diversitas conference

What I learnt from the Diversitas Conference, by Harry Biggs
October 25, 2009, 22:50
Filed under: Key topics

Diversitas, an ongoing science project of the International Council of Scientific Unions, has access to some of the most celebrated and thoughtful persons in the conservation and biodiversity field, acting, in my mind, as a sort of loose scholarly “United Nations of Biodiversity”. The meeting they ran in Cape Town had very wide country representation, especially from Europe and Africa. The three-day meeting had excellent plenaries (before morning tea) but then ran up to nine parallel sessions, and was overbusy. My impressions and opinions are below, for those interested in a short feedback. (Experiences of different attendees were likely diverse; these are my ideas alone; and not necessarily endorsed by my employer SANParks)

• Governance issues (esp. science-policy and science-management links) have become far more respectable in such fora, now filling much programme time. For instance, Anantha Duraiappah from Kenya gave a keynote entitled “Managing ecosystem services, institutions, property rights and scales”.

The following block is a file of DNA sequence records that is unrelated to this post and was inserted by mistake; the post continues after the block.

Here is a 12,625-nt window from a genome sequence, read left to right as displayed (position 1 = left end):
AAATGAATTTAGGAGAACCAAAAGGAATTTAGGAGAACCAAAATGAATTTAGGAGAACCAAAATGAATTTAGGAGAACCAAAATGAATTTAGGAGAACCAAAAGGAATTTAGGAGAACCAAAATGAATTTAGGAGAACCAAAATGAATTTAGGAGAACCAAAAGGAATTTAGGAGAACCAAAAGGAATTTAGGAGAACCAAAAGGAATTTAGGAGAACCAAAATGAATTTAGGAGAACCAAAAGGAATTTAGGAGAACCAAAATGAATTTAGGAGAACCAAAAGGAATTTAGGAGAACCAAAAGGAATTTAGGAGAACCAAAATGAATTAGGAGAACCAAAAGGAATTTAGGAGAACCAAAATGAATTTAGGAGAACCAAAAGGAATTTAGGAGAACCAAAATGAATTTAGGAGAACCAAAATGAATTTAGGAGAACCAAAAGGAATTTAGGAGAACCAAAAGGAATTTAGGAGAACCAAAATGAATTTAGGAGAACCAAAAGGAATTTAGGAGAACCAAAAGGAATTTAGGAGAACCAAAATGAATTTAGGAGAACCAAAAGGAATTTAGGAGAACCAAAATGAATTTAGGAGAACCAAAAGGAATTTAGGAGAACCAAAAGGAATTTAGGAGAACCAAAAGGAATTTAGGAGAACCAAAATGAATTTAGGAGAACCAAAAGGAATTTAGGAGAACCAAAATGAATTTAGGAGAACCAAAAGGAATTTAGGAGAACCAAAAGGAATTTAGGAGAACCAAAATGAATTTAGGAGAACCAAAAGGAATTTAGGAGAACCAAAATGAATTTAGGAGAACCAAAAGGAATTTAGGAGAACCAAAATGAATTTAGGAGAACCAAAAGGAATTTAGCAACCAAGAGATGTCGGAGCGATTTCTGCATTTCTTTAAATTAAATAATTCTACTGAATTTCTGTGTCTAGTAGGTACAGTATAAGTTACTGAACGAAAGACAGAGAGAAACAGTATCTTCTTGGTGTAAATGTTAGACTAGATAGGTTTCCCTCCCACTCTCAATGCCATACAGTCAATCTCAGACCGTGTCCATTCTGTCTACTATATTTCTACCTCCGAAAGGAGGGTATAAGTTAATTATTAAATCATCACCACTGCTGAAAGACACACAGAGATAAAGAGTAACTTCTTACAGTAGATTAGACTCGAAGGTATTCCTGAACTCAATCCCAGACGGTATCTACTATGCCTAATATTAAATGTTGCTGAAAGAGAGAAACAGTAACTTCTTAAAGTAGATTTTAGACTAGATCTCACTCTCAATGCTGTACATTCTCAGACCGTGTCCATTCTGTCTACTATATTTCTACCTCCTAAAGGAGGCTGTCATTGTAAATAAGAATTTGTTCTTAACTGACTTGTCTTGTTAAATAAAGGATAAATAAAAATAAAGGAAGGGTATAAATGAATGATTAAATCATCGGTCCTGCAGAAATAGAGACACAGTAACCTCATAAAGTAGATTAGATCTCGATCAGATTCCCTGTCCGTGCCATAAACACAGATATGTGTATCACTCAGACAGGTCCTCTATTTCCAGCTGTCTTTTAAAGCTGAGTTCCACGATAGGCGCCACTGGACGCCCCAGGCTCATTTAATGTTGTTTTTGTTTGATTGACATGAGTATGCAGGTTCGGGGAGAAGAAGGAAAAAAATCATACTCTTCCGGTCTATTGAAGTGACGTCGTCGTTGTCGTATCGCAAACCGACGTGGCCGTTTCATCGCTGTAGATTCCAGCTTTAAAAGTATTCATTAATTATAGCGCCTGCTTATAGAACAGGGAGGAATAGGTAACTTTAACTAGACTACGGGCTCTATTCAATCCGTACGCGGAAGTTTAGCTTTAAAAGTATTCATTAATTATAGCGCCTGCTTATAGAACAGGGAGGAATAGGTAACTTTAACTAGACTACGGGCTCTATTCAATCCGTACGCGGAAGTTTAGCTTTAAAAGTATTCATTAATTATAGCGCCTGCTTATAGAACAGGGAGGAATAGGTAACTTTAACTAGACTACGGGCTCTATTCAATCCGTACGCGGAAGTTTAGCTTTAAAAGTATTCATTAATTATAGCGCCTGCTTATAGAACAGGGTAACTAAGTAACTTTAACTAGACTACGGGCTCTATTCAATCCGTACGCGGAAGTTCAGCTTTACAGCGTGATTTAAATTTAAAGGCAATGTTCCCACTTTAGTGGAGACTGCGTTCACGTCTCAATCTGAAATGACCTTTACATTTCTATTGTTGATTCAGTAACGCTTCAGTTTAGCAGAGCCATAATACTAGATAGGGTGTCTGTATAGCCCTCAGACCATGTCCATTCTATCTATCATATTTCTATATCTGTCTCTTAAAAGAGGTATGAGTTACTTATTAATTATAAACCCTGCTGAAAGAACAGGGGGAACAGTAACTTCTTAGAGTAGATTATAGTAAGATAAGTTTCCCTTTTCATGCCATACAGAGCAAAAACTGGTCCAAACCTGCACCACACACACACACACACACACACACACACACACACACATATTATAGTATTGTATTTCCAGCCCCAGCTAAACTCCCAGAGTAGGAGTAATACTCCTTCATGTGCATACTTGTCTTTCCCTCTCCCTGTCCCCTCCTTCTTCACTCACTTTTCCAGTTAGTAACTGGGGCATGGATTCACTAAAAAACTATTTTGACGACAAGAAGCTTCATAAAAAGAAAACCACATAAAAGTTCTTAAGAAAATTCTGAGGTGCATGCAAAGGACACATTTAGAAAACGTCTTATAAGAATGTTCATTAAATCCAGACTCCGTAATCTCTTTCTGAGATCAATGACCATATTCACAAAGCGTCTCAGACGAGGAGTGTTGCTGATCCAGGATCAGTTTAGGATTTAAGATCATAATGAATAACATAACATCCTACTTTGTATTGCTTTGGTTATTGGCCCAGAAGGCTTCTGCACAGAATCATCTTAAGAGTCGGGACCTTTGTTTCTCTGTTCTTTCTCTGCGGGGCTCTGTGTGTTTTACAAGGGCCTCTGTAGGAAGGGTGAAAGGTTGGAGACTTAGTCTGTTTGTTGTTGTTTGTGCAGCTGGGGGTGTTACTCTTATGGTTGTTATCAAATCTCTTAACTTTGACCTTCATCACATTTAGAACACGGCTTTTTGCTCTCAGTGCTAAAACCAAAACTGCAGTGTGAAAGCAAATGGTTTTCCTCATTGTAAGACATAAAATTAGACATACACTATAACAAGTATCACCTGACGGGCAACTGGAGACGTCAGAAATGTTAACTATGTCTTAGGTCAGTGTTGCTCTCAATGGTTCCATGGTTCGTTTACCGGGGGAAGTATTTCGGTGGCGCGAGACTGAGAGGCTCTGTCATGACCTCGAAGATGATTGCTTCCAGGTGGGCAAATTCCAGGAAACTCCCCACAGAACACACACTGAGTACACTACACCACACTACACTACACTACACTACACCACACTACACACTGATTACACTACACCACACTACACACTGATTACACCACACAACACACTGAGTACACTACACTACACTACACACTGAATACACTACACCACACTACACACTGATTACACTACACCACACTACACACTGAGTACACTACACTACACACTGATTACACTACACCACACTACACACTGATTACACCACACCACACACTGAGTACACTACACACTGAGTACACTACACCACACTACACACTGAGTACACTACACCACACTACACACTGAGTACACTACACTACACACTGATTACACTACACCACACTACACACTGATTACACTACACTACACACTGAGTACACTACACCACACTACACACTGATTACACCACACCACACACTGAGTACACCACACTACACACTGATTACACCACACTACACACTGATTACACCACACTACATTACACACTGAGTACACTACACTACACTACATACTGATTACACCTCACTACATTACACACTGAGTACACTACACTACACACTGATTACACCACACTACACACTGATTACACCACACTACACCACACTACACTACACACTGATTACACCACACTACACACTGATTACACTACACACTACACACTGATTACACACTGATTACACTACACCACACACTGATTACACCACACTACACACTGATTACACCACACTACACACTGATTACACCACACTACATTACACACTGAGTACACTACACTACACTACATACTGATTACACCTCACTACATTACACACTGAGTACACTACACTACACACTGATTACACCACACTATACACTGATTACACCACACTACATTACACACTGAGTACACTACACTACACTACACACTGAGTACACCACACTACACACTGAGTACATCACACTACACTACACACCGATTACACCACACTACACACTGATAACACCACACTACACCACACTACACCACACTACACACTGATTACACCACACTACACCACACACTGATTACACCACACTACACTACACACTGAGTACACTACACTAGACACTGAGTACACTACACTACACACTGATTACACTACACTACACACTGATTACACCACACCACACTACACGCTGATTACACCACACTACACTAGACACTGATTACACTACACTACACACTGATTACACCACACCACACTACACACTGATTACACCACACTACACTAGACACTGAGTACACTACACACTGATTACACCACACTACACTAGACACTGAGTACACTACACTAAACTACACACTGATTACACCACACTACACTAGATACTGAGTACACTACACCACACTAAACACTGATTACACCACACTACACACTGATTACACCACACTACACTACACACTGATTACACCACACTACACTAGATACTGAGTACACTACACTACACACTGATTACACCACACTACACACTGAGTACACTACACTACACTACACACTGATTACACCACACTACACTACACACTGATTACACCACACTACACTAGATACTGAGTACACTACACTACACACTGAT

• Gretchen Daily (of ecosystem services and other fame) spoke of mainstreaming conservation “beyond parks, beyond charity, and beyond biodiversity”; while Pavan Sukhdev (a dynamic banker who has thrown his weight fully behind the Diversitas cause) spoke of getting beyond the point where biodiversity is now, merely a “luxury for the rich and a necessity for the poor”. He referred to the increasing use of the concept “ecological infrastructure” as conceptually similar to, say, constructed infrastructure in the traditional sense, and the imperative to invest in maintaining or rehabilitating this. Daily and others are working on the following useful representation of the different processes we have to make work together if we are to succeed. The right-hand part was referred to by others as “the (traditional) science part” and the left-hand part as the part to which we have mostly given too little attention, in attempting to achieve our overall goals: